So, how could this work?
Operating systems, the programs which sit between you and the programs you run, has many layers and parts working together to make the experience as smooth as the programmers know how. In order for Markdown to be understood, there must be a part of the operating system that translates it into something that the thing that displays text understands. Furthermore, this thing must be able to display the resulting rich text, or Markdown interpretation, throughout the whole system, not just in Google Docs, not just in Pages, not just in Word, but in Note Pad, in Messages, in Notes, in a search box.
With that implemented, though, how should it be used? I think that there should be options. It’s about time some companies released their customers from the “one size fits all” mentality anyway. There should be an option to replace formatting done with Markdown with rich text unless the line the formatting is on has input focus, a mode for simply showing the Markdown only and no rich text, and an option for showing both.
For sighted people, I imagine seeing Markdown would be distracting. They want to see a heading, not the hash mark that makes the line a heading. So, hide Markdown unless that heading line is navigated to.
For blind people, or for people who find plain text easier to work with, and for whom the display of text in different sizes and font faces is jarring or distracting, having Markdown only would be great, while being translated for others to see as rich text. Blind people could write in Markdown, and others can see it as rich text, while the blind person sees simply what they wrote, in Markdown.
For some people, being able to see both would be great. Being able to see the Markdown they write, along with the text that it produces, could be a great way for users to become more comfortable with Markdown. It could be used for beginners to rich text editing, as well.
But, which version of Markdown should be used?
As with every open source, or heatedly debated, thing in this world, there are many ways of doing things. Markdown is no different. There is strict Markdown, Common Mark, Github Flavored Markdown, Swift Markdown, Pandoc Markdown, and probably many others. I think that Pandoc’s Markdown would be the best, most extended variant to use, but I know that most operating system developers will stick with their own. Apple will stick with Swift Markdown, Microsoft may stick with Github Markdown, and the Linux developers may use Pandoc, if Pandoc is available as a package on the user’s architecture, and if not, then it’s some one else’s issue.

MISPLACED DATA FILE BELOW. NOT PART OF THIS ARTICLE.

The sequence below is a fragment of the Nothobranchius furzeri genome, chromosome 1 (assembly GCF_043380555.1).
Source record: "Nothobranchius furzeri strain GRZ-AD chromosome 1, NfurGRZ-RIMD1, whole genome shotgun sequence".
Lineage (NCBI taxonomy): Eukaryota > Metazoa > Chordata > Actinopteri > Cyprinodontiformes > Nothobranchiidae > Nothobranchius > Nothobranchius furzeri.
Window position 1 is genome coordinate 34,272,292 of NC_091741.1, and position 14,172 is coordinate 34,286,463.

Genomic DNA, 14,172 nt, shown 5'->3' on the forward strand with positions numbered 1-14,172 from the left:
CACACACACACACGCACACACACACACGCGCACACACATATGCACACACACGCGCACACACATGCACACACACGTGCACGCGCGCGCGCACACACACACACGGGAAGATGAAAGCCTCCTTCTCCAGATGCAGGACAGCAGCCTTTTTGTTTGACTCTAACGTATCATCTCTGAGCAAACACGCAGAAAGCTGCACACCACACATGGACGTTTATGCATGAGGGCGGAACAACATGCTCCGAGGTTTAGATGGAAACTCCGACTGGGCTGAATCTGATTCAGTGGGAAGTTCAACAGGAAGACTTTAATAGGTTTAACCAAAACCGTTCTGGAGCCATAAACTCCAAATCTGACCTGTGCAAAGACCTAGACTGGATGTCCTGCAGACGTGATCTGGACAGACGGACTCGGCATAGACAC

In this article, I have attempted to communicate the importance of rich text, why Markdown would make editing rich text easy for everyone, including people with disabilities, and how it could be implemented. So now, what do you all think? Would Markdown be helpful for you? Would writing blog posts, term papers, journal entries, text messages, notes, or Facebook posts be enhanced by Markdown rich text? For blind people, would reading books, articles, or other text, and hearing the Markdown for bold, italics, and other such formatting make the text stand out more, make it more beautiful to you, or just get in your way? For developers, what would it take to add Markdown support to an operating system, or even your writing app? How hard will it be?
Please, let me know your thoughts, using the contact info, or replying to the posts on social media made about this article. And, as always, thank you so much for reading this post.